Mayer Hawthorne's covers EP for nathan

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Mayer Hawthorne Impressions

Mayer Hawthorne excells at covers. His cover of James Pants' “Thin Moon” still gets heavy burn around these parts, as Hawthorne's vocal range is just a wee bit wider, finding a frequency that could transmit to the moon's surface.

Today Hawthorne and The Country, his trusty backing band, dropped the Impressions EP on that graveyard known as The EP is a collection of collected favorites from digging through crates or just digging through electro-funk to pull the core ballad from a Chromeo song. Mayer Hawthorne was kind enough to provide a brief story noting the significance of each track, like how he doesn't understand Charlie Kaufman's Synecdoche, NY.

Download the Impressions EP here.

01. The Isely Brothers, “Work To Do”

This one features my live band, The County: Quentin Joseph on drums, Topher Mohr on guitar, Quincy McCrary on piano, and Joe Abrams on bass. It was recorded live in a radio station studio somewhere during our Winter 2010 US tour. The tapes recently surfaced, but nobody can remember exactly where we were. The song is originally by The Isley Brothers, and that's the only version I was familiar with until we started playing it in our live shows and people would come up to us and say “hey, loved your cover of Average White Band!”.

02. Chromeo, “Don't Turn The Lights On”

My favorite track from Chromeo's latest LP. On the surface it's an electro-funk, dance floor filler, but underneath is a brilliant love ballad with lyrics that reminded me of something from Tyrone Davis. Dave1 (of Chromeo) told me the song is about a guy who falls in love with a ghost, so I wanted my version to have an eerie, ghostly feel to it. Quincy McCrary played the creepy piano solo at the end.

03. The Festivals, “You've Got The Makings Of A Lover”

Textbook Northern Soul from a little known Dallas, Texas group called The Festivals. I was digging for records in NY with my homey DJ Kurse, and the shopkeeper played the 45 in the store. Both of us immediately ran up to the counter and said “yo! what is THAT?!”. The original version was recorded in the late 60s, and the mix isn't very good. I wanted a version that I could bump. Quentin Joseph played the drums and we recorded them at Sam Beaubien's studio in Detroit. That's Sam playing the trumpet as well.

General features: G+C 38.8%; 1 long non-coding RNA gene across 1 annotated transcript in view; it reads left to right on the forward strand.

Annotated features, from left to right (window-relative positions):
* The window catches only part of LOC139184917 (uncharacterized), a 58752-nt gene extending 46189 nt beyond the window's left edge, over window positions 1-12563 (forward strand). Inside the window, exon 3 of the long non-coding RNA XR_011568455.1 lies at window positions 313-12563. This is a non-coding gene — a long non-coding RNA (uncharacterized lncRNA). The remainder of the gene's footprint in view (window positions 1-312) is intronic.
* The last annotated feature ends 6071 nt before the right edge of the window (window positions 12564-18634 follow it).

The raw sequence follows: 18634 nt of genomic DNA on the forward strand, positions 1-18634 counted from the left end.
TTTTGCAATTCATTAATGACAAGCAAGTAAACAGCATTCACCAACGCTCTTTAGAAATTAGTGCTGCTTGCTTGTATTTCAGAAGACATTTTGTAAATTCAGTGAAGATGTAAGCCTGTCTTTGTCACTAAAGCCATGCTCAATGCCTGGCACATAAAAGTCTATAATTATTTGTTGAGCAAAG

04. Steve Salazar, “Fantasy Girl”

This song was written and composed by an amazing man from Pasadena named Steve Salazar. He was born with a heart condition and passed away at the young age of 27. Before he died he recorded one incredible album of demos in the mid-70s with a band called Shorty's Portion. Peanut Butter Wolf found a copy of the album and I loved it so much that he gave it to me (thanks Wolf!). The vinyl had a handwritten note tucked in the sleeve that was addressed to anyone who could help the band with management, a record deal, radio airplay, etc. I'd estimate there were less than 300 copies pressed. That's my Dad playing pedal steel guitar on my version.

05. Jon Brion, “Little Person”

Jon Brion is not from this planet. He penned this song for the soundtrack to Charlie Kaufman's film “Synecdoche, NY”. I didn't get the film at all, but I really got the soundtrack. The original has only female vocal and piano, but I always heard a larger arrangement. Hubert Alexander played some of the piano and I did everything else.

06. ELO, “Mr. Blue Sky”

This one also features my band, The County, and was recorded live, in one take, in a tiny makeshift tent, at a festival in Dour, Belgium.